A coalition of copyright owners and Internet Service Providers including Comcast, AT&T, Cablevision, Time Warner Cable, and Verizon will begin issuing notices to illegal downloaders this week as part of the newly launched Copyright Alert System (CAS), it was announced Monday. The initiative, introduced last year by the Center For Copyright Information, will target consumers suspected of pirating or sharing copyrighted movies, TV shows, and music. Content owners will work with ISPs to send a series of six escalating warnings to users suspected of copyright violation. After receiving two “educational” Copyright Alerts, alleged violators will be sent two additional alerts requiring a response, followed by two final Alerts accompanied by a reduction of Internet speed and/or forced redirection to a landing page requiring further action. “We hope this cooperative, multi-stakeholder approach will serve as a model for addressing important issues facing all who participate in the digital entertainment ecosystem”, CCI Director Jill Lesser said today in a statement.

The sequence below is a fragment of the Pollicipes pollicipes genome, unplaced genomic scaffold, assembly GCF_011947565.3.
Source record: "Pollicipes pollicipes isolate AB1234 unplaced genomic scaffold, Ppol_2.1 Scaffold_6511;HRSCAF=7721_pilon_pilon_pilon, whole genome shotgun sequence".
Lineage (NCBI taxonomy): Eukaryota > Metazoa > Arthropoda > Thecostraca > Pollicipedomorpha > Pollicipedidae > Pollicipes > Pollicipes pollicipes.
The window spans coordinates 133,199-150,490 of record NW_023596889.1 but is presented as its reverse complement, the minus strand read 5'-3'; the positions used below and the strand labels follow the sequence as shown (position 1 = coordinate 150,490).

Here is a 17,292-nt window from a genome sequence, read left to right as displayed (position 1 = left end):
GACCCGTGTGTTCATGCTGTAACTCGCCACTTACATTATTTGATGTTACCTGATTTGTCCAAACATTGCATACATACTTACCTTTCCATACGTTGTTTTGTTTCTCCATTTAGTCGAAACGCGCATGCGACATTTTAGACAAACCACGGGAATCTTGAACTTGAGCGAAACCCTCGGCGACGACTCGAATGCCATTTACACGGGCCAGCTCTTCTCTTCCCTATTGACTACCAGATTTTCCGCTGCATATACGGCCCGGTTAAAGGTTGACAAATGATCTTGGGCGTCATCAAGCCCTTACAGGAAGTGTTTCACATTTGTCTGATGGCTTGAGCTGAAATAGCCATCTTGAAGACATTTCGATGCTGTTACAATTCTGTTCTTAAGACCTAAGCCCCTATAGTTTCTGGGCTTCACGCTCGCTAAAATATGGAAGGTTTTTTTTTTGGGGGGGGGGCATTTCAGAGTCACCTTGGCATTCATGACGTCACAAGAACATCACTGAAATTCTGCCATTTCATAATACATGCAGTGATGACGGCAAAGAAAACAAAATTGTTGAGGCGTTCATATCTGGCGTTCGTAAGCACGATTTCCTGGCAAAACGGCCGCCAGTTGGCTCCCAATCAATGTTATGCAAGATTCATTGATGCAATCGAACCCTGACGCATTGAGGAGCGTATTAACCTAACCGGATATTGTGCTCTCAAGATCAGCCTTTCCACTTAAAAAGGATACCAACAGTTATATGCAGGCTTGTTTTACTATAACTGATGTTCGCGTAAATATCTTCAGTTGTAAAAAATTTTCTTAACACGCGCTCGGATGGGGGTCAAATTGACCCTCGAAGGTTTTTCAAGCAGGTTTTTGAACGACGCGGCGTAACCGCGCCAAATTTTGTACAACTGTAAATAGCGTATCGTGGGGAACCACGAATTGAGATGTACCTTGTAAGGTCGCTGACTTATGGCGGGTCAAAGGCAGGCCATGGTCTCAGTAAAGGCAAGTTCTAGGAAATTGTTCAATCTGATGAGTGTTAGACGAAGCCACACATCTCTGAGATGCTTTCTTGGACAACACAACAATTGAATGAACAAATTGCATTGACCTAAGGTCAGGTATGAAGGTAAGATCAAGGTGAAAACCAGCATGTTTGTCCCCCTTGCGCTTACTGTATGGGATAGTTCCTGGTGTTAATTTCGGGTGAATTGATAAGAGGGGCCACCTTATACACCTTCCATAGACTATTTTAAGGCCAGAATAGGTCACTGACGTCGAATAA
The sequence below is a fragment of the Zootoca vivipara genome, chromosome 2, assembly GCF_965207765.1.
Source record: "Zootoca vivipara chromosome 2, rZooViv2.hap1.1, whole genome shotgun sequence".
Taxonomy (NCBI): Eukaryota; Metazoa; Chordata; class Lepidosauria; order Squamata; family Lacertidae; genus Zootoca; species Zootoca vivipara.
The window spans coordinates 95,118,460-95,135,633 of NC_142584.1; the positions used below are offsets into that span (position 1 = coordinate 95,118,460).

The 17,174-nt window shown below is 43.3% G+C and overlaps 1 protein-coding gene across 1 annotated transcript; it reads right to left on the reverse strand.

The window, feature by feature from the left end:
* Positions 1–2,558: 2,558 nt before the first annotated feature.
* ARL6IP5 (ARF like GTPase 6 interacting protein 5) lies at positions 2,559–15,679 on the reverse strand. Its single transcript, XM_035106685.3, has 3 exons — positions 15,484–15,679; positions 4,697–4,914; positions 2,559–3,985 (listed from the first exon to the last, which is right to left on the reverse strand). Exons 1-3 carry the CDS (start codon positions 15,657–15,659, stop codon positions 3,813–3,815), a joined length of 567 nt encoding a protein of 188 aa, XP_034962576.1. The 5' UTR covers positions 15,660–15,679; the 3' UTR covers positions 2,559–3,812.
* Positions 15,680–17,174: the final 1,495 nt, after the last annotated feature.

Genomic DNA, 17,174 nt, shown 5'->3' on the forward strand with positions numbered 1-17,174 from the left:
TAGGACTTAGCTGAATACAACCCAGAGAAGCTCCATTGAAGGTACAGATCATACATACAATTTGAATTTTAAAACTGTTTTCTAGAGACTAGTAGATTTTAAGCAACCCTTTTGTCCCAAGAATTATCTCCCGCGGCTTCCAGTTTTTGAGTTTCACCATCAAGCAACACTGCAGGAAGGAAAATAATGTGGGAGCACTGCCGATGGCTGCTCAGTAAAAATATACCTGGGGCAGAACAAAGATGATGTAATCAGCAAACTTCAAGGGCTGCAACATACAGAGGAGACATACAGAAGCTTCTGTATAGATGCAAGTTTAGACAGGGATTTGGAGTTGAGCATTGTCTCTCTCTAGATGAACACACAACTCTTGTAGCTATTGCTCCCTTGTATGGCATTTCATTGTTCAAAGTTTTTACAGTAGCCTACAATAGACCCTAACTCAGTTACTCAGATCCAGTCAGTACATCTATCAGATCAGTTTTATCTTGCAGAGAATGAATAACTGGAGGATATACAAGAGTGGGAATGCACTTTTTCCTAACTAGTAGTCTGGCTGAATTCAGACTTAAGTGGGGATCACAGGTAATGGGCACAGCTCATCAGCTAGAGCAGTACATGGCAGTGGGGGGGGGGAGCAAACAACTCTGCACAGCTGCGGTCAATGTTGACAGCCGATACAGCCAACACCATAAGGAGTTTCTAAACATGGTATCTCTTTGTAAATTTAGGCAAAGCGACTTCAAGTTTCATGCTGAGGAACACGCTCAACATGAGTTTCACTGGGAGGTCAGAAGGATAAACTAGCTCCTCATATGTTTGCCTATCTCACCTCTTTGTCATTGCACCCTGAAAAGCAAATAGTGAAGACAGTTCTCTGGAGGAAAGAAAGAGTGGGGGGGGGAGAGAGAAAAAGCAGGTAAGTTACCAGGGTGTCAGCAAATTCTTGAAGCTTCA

A British student who faced extradition to the U.S. and a possible prison term over a web site he created for sharing TV shows and movies has struck a deal, BBC reports. Richard O’Dwyer, of Sheffield in northern England, was arrested initially in 2010 when U.S. authorities charged that O’Dwyer’s TVShack website hosted links to pirated films and TV shows. The site also allegedly collected $230,000 in advertising before it was seized and shut down. Home Secretary Theresa May approved O’Dwyer’s extradition after a court ruling in January 2012. Following a campaign by his mother Julia that was joined in June by Wikipedia founder Jimmy Wales, O’Dwyer will pay compensation under a “deferred prosecution” and avoid extradition. As part of the agreement O’Dwyer is expected to travel voluntarily to the U.S. to appear in court to finalize the deal before Christmas.